Beach life: sometimes we need to keep a distance from the things we love most | Photo: Shutterstock

Plan a Surf Boat Trip

Have you ever been in a boat surrounded by people whose sole purpose is to score the best waves of their lives?

Give it a go. It can be a remarkable experience and will allow you to meet surfers from all corners of the globe, with their unique approaches to life and the sport itself.

Surf boat trips are incredibly fun and are not that expensive.

Explore New Surf Spots

You don't need to be a pro surfer or a highly paid free surfer to find new secrets spots and surf uncharted waves.

Explore the spots that may be within driving distance from your home break. They exist; they're out there waiting to be discovered.

New positive experiences will help you reconnect with surfing by creating unexpected, fun and unforgettable experiences out in the ocean.

Surfing: it's all about the exploration and the fun we get out in the water | Photo: Shutterstock

Shape a Surfboard

Have you ever ridden a surfboard made by your own hands?

Forget about the flaws and imprecisions. It's all about riding something that you've built.

A homemade surfboard may very well become your favorite wave riding craft.

Explore the History of Surfing

Victor Hugo, a French poet and dramatist, once said that history is "an echo of the past in the future; a reflex from the future on the past."

Learning more about the rich history of surfing will inevitably make you a better surfer.

And there are so many interesting stories, details, and secrets about this sport.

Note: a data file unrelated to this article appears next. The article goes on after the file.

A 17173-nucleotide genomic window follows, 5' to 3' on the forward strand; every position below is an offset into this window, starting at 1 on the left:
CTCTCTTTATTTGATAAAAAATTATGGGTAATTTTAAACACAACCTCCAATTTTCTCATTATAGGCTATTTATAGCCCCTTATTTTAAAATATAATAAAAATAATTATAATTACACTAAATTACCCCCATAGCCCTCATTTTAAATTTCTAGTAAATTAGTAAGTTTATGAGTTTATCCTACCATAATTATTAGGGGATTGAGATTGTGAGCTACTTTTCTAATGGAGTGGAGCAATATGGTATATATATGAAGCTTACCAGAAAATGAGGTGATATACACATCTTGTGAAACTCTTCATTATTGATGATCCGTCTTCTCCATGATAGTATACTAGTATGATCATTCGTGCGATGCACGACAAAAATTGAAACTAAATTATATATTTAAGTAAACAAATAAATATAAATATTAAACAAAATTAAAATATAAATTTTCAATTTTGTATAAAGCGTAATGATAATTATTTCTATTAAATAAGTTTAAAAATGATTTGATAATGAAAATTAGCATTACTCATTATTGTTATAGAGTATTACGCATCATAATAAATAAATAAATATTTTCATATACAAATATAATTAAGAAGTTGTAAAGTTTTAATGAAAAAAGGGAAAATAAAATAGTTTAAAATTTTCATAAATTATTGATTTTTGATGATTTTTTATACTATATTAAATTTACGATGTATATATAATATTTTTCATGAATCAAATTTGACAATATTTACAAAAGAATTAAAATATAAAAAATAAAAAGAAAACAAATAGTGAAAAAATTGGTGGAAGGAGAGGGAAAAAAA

Grab a good surf book and explore the ancient board making techniques, the culture and lifestyle, the historical heats and contests, and the names that helped shape this sport for eternity.

Invite Your Best Friend for a Surf

Surfing all by yourself has its virtues and benefits, but enjoying a few idyllic waves with a friend can also be fun and exciting.

Plan a dawn patrol, have breakfast together, discuss your strike mission share a few waves, and enjoy a well-deserved post-surf beer.

There's nothing quite like it.

Party waves: surf with your friends and share a few playful rides | Photo: Shutterstock

Don't Take your Surfing Too Seriously

Our surfing is the reflection of who we are.

Change your mindset. Paddle out with a single goal - to have fun and do good to yourself.

Forget about wave priority wars and snaking tactics. Free yourself from everything that holds you back, and enjoy the moment.

Have you fallen off the board on an easy ride? No worries. There will always be another wave. Just don't be too harsh on yourself, and go with the flow.

Let Mother Nature guide you.

Cherish Every Wave

If it's perfect, paddle out and enjoy every wave. But if it's onshore, small or closing out, get out there too.

There is always a board for every type of wave. The only thing that counts is being in the water.

And no one is going to judge and sentence you for riding one-foot waves. Who cares? You were there; everyone else went back home dry and grumpy.